At this point, it doesn’t matter whether Colangelo knew anything about the accounts, which have been assumed to have been run by Colangelo’s wife. The fact that sensitive information was put into the public sphere — along with shots taken at some of the team’s players, most notably Joel Embiid and Markelle Fultz — was something from which Colangelo simply couldn’t recover. That’s why Philadelphia accepted Colangelo’s resignation Thursday afternoon.
But while moving on from Colangelo was really the only choice Philadelphia had, doing so has created a vacancy in what is clearly one of the NBA’s top front office jobs. With a talent base including Embiid and Ben Simmons, the salary cap space to sign a superstar free agent, the assets to trade for another and the 10th pick in this month’s NBA draft, Philadelphia is facing one of the most impactful offseasons in franchise history.
For now, Coach Brett Brown has been given the additional title of overseeing basketball operations on an interim basis, until the team can complete a search — which will commence immediately — for Colangelo’s successor.
Who will get the job? Here’s a rundown of a few potential candidates:
Griffin is widely seen as the top candidate on the market and is the likely front-runner to succeed Colangelo. As the general manager of the Cleveland Cavaliers from 2014 to 2017, he cleared the cap space to bring LeBron James home, pulled off the Kevin Love trade and put enough talent around James to break Cleveland’s half-century championship drought in 2016.
After failing to come to an agreement on a new contract with Cavaliers owner Dan Gilbert last summer, Griffin walked. He has spent the past year working as an NBA TV analyst and has been the first name mentioned for every opening since.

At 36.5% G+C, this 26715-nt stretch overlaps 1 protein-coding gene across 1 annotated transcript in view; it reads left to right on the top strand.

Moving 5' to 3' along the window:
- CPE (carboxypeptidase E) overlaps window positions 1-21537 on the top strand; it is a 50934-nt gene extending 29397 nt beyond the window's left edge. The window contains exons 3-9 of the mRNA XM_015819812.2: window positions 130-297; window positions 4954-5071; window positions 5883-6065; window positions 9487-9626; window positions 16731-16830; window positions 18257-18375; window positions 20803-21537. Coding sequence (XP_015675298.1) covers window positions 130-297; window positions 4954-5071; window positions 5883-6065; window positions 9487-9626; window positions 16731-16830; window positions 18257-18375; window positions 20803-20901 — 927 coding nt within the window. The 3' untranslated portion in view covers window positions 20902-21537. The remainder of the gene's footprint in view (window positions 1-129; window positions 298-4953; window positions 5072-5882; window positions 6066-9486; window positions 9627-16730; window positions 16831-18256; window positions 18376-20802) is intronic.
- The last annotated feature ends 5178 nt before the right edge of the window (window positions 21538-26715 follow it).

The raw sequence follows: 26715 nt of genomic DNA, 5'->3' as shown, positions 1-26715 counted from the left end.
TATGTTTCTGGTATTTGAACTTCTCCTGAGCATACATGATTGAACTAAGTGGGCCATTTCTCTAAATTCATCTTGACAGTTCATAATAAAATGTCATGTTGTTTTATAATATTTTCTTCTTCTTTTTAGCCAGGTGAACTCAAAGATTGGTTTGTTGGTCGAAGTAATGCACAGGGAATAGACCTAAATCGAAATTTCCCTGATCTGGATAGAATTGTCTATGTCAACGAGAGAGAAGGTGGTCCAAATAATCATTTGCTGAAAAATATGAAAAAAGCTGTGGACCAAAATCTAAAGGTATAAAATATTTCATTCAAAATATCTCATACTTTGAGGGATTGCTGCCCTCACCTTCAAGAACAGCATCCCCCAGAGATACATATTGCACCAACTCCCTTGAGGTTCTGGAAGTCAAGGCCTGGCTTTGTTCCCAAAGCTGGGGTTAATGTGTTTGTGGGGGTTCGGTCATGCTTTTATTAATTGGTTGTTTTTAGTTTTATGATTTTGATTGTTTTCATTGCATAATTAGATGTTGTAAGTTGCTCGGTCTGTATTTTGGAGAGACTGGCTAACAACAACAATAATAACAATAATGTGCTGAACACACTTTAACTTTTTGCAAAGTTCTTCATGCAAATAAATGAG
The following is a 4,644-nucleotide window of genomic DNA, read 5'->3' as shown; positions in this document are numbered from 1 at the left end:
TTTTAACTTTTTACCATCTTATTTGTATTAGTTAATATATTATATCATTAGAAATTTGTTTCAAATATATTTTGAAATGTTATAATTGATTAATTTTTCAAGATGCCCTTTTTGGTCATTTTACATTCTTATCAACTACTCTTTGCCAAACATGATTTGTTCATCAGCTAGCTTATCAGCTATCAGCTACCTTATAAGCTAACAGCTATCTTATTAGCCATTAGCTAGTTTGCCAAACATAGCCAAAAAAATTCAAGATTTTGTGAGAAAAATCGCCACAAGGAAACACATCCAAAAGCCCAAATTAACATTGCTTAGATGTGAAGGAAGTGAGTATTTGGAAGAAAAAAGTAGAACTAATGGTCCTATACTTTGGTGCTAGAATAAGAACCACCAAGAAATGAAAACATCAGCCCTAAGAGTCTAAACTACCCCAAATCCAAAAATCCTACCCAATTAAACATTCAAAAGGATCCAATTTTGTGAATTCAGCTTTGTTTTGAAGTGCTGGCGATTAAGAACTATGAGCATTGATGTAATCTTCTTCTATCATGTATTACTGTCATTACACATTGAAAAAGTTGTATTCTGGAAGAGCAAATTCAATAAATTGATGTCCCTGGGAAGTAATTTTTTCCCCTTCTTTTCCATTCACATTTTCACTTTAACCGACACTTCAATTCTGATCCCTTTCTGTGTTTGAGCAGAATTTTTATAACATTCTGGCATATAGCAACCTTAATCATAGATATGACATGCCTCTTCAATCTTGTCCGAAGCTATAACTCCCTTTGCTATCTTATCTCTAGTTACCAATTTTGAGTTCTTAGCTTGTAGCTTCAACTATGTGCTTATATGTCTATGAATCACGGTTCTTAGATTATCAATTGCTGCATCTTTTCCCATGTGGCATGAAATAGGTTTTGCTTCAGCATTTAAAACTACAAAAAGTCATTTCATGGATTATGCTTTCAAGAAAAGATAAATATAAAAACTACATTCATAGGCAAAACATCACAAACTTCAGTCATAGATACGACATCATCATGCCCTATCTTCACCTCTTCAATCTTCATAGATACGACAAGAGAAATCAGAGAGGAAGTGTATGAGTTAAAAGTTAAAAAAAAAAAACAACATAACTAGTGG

Between availability, skill set and the fact he has a good relationship with James — who, of course, is set to become a free agent this summer and has been linked to Philadelphia — it will be a surprise if Griffin doesn’t wind up with the Sixers.
Zarren is one of the league’s brightest executives, having earned rave reviews for his work in Boston over the years. When Sam Hinkie was hired in Philadelphia in 2013, Zarren spoke to the Sixers about the job.
He is also, however, a lifelong Celtics fan, and his family continues to own season tickets. That, coupled with the fact Boston appears set to be a contender for years to come, would make it exceedingly difficult to get him out of Massachusetts.
That said, if he wanted to leave and run his own team, the Sixers would be as good of a situation as possible. If the Sixers do make a run at him, he might struggle to say no.
The Sixers have talked to Ferry twice in the past several years about running the organization, both before and after his tenure with the Atlanta Hawks. They didn’t come to an agreement with him either time.
Ferry’s explanation for what happened in Atlanta, when he read a racially insensitive scouting report about Luol Deng, was corroborated by an independent investigation into the matter conducted by the team.